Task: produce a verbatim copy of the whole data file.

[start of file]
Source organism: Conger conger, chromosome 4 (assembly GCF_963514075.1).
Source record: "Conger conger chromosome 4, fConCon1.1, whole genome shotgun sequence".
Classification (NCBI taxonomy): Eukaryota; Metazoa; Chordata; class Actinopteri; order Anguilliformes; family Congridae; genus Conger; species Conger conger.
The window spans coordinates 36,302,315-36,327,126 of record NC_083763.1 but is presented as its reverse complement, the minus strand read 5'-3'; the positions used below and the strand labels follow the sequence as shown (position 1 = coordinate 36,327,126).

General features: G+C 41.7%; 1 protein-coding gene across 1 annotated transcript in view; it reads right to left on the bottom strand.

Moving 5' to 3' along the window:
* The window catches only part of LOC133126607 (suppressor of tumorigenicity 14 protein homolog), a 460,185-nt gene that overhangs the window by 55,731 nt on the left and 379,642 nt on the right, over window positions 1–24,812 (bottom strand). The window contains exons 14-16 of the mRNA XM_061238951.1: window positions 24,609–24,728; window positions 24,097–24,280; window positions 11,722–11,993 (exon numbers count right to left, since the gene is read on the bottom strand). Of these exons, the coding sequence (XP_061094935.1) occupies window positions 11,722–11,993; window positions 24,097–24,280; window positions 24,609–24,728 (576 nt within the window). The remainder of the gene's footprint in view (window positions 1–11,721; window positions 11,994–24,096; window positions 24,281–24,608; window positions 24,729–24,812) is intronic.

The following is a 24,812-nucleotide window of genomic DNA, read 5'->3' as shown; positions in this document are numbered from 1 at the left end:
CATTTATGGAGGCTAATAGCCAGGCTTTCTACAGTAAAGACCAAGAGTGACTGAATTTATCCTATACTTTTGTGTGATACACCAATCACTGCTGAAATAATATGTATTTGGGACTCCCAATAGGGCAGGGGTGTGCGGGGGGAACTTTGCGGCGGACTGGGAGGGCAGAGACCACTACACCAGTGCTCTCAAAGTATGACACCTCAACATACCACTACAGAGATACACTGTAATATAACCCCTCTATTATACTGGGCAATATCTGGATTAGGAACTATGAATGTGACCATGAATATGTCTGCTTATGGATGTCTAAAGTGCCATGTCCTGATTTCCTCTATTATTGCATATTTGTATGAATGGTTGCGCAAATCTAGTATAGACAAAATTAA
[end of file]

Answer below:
Source organism: Conger conger, chromosome 4 (assembly GCF_963514075.1).
Source record: "Conger conger chromosome 4, fConCon1.1, whole genome shotgun sequence".
Classification (NCBI taxonomy): Eukaryota; Metazoa; Chordata; class Actinopteri; order Anguilliformes; family Congridae; genus Conger; species Conger conger.
The window spans coordinates 36,302,315-36,327,126 of record NC_083763.1 but is presented as its reverse complement, the minus strand read 5'-3'; the positions used below and the strand labels follow the sequence as shown (position 1 = coordinate 36,327,126).

General features: G+C 41.7%; 1 protein-coding gene across 1 annotated transcript in view; it reads right to left on the bottom strand.

Moving 5' to 3' along the window:
* The window catches only part of LOC133126607 (suppressor of tumorigenicity 14 protein homolog), a 460,185-nt gene that overhangs the window by 55,731 nt on the left and 379,642 nt on the right, over window positions 1–24,812 (bottom strand). The window contains exons 14-16 of the mRNA XM_061238951.1: window positions 24,609–24,728; window positions 24,097–24,280; window positions 11,722–11,993 (exon numbers count right to left, since the gene is read on the bottom strand). Of these exons, the coding sequence (XP_061094935.1) occupies window positions 11,722–11,993; window positions 24,097–24,280; window positions 24,609–24,728 (576 nt within the window). The remainder of the gene's footprint in view (window positions 1–11,721; window positions 11,994–24,096; window positions 24,281–24,608; window positions 24,729–24,812) is intronic.

The following is a 24,812-nucleotide window of genomic DNA, read 5'->3' as shown; positions in this document are numbered from 1 at the left end:
CATTTATGGAGGCTAATAGCCAGGCTTTCTACAGTAAAGACCAAGAGTGACTGAATTTATCCTATACTTTTGTGTGATACACCAATCACTGCTGAAATAATATGTATTTGGGACTCCCAATAGGGCAGGGGTGTGCGGGGGGAACTTTGCGGCGGACTGGGAGGGCAGAGACCACTACACCAGTGCTCTCAAAGTATGACACCTCAACATACCACTACAGAGATACACTGTAATATAACCCCTCTATTATACTGGGCAATATCTGGATTAGGAACTATGAATGTGACCATGAATATGTCTGCTTATGGATGTCTAAAGTGCCATGTCCTGATTTCCTCTATTATTGCATATTTGTATGAATGGTTGCGCAAATCTAGTATAGACAAAATTAA